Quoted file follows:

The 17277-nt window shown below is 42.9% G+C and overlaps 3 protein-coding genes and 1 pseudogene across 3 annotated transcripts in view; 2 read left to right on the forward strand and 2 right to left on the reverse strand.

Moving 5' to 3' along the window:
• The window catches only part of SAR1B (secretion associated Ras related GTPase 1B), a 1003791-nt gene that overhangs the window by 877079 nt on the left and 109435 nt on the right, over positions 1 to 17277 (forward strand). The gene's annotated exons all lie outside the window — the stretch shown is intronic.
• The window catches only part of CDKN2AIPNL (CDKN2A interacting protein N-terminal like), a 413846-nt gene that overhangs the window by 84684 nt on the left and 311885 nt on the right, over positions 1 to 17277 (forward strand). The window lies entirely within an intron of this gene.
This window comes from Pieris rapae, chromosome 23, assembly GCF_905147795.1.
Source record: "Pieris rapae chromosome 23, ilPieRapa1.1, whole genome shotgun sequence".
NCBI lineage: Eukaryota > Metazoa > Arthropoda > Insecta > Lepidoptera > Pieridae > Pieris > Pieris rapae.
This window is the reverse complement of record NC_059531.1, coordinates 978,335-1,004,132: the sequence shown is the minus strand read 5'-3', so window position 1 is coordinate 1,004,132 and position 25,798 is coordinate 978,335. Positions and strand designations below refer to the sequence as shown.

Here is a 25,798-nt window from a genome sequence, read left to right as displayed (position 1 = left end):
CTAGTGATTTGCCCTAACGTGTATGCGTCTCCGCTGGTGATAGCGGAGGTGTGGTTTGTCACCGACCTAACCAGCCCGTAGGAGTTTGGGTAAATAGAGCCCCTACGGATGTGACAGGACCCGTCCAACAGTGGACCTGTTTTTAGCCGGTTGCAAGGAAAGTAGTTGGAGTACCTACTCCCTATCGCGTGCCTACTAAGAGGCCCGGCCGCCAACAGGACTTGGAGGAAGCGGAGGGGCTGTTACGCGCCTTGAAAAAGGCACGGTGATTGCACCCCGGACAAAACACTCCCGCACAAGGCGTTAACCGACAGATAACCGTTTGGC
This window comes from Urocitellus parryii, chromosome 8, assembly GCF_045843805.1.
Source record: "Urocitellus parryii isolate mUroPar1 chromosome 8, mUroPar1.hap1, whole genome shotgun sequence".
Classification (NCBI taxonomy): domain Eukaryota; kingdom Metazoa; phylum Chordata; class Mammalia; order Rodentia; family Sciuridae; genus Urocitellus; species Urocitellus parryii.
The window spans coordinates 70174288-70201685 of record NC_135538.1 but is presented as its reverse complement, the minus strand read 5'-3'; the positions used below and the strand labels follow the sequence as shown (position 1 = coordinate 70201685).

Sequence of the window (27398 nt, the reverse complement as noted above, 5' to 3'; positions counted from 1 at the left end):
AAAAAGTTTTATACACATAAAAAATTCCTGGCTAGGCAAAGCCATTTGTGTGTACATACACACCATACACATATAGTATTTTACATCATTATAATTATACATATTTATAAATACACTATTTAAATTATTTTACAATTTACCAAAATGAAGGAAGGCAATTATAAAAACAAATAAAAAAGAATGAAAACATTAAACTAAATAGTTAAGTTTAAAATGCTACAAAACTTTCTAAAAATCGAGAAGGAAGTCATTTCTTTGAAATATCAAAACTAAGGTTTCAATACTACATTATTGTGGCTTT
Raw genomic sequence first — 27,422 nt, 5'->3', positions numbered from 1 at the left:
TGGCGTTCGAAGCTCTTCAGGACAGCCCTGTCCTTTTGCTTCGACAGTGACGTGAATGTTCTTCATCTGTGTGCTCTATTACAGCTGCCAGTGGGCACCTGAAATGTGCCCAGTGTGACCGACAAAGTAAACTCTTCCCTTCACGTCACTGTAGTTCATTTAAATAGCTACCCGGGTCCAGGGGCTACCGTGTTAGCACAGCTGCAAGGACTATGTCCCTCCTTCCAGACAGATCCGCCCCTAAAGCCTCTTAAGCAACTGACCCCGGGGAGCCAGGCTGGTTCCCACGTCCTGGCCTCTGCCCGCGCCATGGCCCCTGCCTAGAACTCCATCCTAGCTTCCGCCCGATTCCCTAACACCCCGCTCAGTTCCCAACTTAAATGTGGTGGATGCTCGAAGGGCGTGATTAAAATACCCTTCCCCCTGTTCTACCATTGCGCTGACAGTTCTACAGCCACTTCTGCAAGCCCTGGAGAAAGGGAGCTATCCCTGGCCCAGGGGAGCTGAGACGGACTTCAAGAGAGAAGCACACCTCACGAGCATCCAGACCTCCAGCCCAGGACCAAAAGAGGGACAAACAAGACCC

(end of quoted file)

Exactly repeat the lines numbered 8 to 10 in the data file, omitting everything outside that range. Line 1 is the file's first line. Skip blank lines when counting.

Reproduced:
This window is the reverse complement of record NC_059531.1, coordinates 978,335-1,004,132: the sequence shown is the minus strand read 5'-3', so window position 1 is coordinate 1,004,132 and position 25,798 is coordinate 978,335. Positions and strand designations below refer to the sequence as shown.

Here is a 25,798-nt window from a genome sequence, read left to right as displayed (position 1 = left end):
CTAGTGATTTGCCCTAACGTGTATGCGTCTCCGCTGGTGATAGCGGAGGTGTGGTTTGTCACCGACCTAACCAGCCCGTAGGAGTTTGGGTAAATAGAGCCCCTACGGATGTGACAGGACCCGTCCAACAGTGGACCTGTTTTTAGCCGGTTGCAAGGAAAGTAGTTGGAGTACCTACTCCCTATCGCGTGCCTACTAAGAGGCCCGGCCGCCAACAGGACTTGGAGGAAGCGGAGGGGCTGTTACGCGCCTTGAAAAAGGCACGGTGATTGCACCCCGGACAAAACACTCCCGCACAAGGCGTTAACCGACAGATAACCGTTTGGC